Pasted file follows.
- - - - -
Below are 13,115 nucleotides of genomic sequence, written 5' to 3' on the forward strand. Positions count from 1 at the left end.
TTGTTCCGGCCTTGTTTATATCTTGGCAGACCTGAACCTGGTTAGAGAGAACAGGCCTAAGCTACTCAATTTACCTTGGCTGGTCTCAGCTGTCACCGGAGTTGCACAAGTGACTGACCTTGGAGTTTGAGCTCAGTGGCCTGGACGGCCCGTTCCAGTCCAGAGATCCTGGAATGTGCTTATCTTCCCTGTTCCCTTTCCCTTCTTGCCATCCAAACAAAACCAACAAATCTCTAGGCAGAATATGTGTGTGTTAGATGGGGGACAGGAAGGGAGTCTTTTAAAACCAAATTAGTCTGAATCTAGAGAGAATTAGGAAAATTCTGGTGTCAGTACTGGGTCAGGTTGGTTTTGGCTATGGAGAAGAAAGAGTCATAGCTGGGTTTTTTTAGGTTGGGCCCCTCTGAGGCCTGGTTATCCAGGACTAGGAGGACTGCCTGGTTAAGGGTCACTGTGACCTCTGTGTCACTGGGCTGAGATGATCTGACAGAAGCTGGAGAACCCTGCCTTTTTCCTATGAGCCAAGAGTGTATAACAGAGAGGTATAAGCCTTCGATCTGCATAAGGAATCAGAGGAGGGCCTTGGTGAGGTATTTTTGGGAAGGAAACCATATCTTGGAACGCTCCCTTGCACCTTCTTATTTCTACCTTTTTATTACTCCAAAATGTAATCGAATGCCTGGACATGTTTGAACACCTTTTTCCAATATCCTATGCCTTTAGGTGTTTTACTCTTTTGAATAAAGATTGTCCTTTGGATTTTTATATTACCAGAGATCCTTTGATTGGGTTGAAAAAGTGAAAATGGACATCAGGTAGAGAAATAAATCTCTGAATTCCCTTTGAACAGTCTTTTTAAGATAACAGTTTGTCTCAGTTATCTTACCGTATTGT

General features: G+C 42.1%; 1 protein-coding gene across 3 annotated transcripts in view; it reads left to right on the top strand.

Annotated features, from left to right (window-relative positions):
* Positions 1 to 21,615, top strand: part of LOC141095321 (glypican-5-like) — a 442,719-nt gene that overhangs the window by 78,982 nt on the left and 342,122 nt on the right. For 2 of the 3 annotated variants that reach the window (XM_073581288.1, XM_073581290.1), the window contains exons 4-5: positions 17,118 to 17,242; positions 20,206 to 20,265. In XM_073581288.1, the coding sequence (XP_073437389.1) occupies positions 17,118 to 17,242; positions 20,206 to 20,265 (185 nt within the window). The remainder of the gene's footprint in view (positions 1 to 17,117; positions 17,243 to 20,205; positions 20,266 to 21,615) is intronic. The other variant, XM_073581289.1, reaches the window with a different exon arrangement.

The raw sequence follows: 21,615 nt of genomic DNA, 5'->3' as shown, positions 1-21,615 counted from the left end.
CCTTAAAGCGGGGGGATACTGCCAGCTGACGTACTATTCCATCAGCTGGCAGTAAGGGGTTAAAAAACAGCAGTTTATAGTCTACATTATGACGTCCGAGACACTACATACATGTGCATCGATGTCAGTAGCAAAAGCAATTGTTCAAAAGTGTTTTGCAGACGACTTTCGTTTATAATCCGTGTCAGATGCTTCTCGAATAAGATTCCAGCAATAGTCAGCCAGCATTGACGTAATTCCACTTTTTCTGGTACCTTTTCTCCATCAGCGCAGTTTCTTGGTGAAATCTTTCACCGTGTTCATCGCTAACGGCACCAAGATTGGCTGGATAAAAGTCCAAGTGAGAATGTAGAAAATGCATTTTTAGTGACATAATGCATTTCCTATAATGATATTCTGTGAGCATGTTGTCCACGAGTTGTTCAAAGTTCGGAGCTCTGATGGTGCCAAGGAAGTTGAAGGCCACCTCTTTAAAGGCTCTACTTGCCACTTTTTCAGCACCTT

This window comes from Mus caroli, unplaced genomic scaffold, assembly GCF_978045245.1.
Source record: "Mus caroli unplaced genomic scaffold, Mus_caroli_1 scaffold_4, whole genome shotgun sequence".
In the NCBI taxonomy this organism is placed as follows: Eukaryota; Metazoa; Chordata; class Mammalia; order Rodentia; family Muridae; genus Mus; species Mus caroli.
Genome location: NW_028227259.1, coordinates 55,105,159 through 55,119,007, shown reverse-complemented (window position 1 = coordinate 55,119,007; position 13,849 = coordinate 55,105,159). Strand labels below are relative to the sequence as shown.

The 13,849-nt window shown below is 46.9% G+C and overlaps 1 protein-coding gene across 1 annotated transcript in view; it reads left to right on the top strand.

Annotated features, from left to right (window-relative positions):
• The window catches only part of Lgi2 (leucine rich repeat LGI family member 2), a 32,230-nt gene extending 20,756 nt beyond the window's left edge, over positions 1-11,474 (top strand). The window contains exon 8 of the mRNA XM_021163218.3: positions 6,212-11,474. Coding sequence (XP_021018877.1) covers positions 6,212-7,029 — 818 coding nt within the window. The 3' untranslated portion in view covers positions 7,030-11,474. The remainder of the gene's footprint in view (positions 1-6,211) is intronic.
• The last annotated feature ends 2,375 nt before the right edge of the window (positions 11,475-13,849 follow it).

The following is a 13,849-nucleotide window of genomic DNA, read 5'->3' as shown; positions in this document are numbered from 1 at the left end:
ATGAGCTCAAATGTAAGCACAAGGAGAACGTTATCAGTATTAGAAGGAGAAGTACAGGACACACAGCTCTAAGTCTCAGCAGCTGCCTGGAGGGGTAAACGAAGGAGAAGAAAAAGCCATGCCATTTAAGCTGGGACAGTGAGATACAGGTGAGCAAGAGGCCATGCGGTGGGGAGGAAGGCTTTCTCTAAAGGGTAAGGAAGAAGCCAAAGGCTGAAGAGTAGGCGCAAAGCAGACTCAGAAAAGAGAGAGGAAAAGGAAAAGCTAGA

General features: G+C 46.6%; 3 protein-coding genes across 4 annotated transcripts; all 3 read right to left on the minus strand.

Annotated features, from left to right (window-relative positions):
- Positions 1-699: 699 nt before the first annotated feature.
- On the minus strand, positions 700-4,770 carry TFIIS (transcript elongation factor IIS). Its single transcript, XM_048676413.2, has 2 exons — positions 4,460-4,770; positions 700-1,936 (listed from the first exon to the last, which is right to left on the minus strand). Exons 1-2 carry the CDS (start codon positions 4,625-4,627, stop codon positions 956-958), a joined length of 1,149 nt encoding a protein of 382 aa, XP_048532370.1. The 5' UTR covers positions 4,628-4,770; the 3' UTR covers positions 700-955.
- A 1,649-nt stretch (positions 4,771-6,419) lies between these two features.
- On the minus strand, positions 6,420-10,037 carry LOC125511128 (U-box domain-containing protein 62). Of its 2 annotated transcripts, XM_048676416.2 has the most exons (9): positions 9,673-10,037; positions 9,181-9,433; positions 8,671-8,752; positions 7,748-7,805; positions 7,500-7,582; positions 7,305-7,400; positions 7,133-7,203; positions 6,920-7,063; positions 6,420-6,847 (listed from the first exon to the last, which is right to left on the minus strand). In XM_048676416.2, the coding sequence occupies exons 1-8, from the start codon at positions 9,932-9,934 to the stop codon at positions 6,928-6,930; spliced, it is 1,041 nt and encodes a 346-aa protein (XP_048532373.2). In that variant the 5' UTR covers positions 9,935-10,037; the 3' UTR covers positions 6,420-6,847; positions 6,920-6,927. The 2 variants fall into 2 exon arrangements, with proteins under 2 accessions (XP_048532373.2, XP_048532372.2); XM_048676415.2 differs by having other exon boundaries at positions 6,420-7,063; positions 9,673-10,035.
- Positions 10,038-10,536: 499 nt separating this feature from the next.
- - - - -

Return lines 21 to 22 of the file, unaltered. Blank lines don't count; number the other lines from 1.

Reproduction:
- On the minus strand, positions 700-4,770 carry TFIIS (transcript elongation factor IIS). Its single transcript, XM_048676413.2, has 2 exons — positions 4,460-4,770; positions 700-1,936 (listed from the first exon to the last, which is right to left on the minus strand). Exons 1-2 carry the CDS (start codon positions 4,625-4,627, stop codon positions 956-958), a joined length of 1,149 nt encoding a protein of 382 aa, XP_048532370.1. The 5' UTR covers positions 4,628-4,770; the 3' UTR covers positions 700-955.
- A 1,649-nt stretch (positions 4,771-6,419) lies between these two features.